in cases where the activity level is unusually low due to the through to obtain a sense of the whole. Meaning units,
senior having fallen and turned unconscious. Users can also a word, a sentence or a whole paragraph that answered
activate alarms manually by pushing a button on the questions of why and how the seniors perceived or did
device, just like with ‘‘traditional’’ pendant safety alarms. not perceive privacy violations, were marked. As privacy
The alarms are also transmitted to the care center. The perceptions are often covert and expressed ‘‘between the
Heby managers decided to provide the new service to 20 lines’’ (Bates, 1964), the author tried to be sensitive to
seniors, as a first step, before expanding the use of the observational notes on nonverbal cues. The meaning units
new monitoring technology. Two social workers recruited were condensed into a description of their manifest con-
20 seniors who were (1) living alone in their own home; tent and an interpretation of their latent content. Themes,
(2) vulnerable and exposed to health risks in their home i.e. threads of meaning running through the descriptions
and therefore provided with manual safety alarms; and and interpretations (Baxter, 1991) were abstracted. The
(3) capable of being interviewed. Three of the seniors could transcripts were thereafter compared with the aim of
not use the devices due to allergies, etc. The seniors were detecting patterns across participants (Moustakas, 1994).
informed about the monitoring service via letters and Next, the themes were compared and analyzed based on
were given the opportunity to ask further questions in fol- the assumptions presented in the theoretical framework.
low up telephone calls. They were told that that their activ- Hence, a combined inductive and deductive approach was
ity level would be monitored, that automatic alarms could used (Alvesson & Sköldberg, 1994). In order to improve
be triggered if there would be a radical change in activity the credibility of the interpretation, the author presented
level and that this was performed to ensure their safety. the themes to peer scholars at research seminars
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132 A. Essén / Social Science & Medicine 67 (2008) 128–136

(Leininger, 1994). The thematization as presented in this alarm. They do it in a nice way of course. Now I always
paper is a result of an iterative process of culling the empir- use the alarm, and that’s good. .And my children
ical data, modifying the sub-themes and refining the think its great.
theoretical framework. The themes are presented below,
The seniors also believed that being surveilled contrib-
illuminated by extracts and quotations. The names are
utes (in combination with other home-help services) to
them being able to stay safely in their own homes instead
The Stockholm University Ethics committee gave
of moving to nursing homes. Henning maintains that:
approval to the study.
Sometimes I can feel a bit lonely here living alone. I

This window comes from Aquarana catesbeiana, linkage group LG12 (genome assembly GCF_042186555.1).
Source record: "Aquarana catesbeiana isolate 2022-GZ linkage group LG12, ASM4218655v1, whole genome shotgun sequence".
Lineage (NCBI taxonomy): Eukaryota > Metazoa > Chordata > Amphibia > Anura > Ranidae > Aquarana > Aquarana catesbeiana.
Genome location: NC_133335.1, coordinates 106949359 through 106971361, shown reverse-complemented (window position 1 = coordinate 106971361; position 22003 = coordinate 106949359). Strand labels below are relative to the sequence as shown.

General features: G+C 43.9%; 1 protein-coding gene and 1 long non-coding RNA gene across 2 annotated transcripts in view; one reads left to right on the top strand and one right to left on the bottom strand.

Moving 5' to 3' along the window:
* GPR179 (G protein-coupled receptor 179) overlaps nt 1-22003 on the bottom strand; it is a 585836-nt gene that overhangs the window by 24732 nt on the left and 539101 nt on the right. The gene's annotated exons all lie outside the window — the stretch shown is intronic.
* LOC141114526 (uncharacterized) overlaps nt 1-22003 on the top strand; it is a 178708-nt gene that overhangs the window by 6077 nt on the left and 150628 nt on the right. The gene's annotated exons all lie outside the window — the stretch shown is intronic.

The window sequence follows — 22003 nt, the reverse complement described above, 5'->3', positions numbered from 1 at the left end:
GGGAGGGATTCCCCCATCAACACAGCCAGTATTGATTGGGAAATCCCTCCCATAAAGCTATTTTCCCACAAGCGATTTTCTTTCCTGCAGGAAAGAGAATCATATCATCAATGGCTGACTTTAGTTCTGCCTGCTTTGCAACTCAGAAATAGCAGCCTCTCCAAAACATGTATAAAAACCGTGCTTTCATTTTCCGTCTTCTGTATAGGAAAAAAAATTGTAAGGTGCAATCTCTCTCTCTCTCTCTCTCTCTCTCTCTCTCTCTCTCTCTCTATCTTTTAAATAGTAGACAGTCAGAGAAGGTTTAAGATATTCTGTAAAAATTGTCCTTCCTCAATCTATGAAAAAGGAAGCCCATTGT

Empirical findings think, what if something would happen to me? I mean,
no one knows what’s going on here. I think they have
The interviews suggested that the seniors had divergent bought these things [surveillance devices] for this
experiences of the new monitoring alarms. Two contrasting reason, they cannot call me every minute, but I guess
perspectives are presented below. they can get some information now.and of course
that’s important if I am to remain here in my own house
[as opposed to being moved to a nursing home]. I really
Care surveillance as enabling – feeling cared for
hope I can live here until I that’s good because its
nice if someone else knows if I’m OK or not OK. Of course,
The majority of the seniors (16 out of 17) expressed
my kids call me now and then, but they may not be lucky
positive views about being surveilled. Interviews suggest
enough to call at the right time so to speak
that these seniors believe that the monitoring service
serves their own interest to get help in case of accidents. Further, Ulf says: ‘‘I think we need more things like this,
For example, Kurt says: like this new thing, so that they can keep an eye on us at
home rather than moving us to nursing homes.’’. Privacy
I think it’s great that they do this for us.they must be
concerns make many of the seniors reluctant to move to
very expensive, these new alarms.they told me it
a nursing home. They mention two aspects of privacy in
would be safer than the old one [which does not include
this context. First, they express a desire for freedom to
any monitoring functionality].so I feel safe. It must be
escape being observed and intruded on by others:
safer; it is newer so it should be better, more reliable.
And I mean, in this way they can keep a track of me It is important that you can go home, leave others when
even when they are not here, which is good because you feel tired.and I like to do just whatever I feel like.
I’m alone here in my house. without anyone looking at me. here [in my own home]
I can walk around in my two day old socks sometimes, if
Further, Sonja maintains that:
they are not dirty.I try to not wash too often. (Elov).
It is good that they know, it is good thing to be If I would move to a nursing home they would see me
surveilled! I mean the more they know, the better walking up during the night. .I wouldn’t want to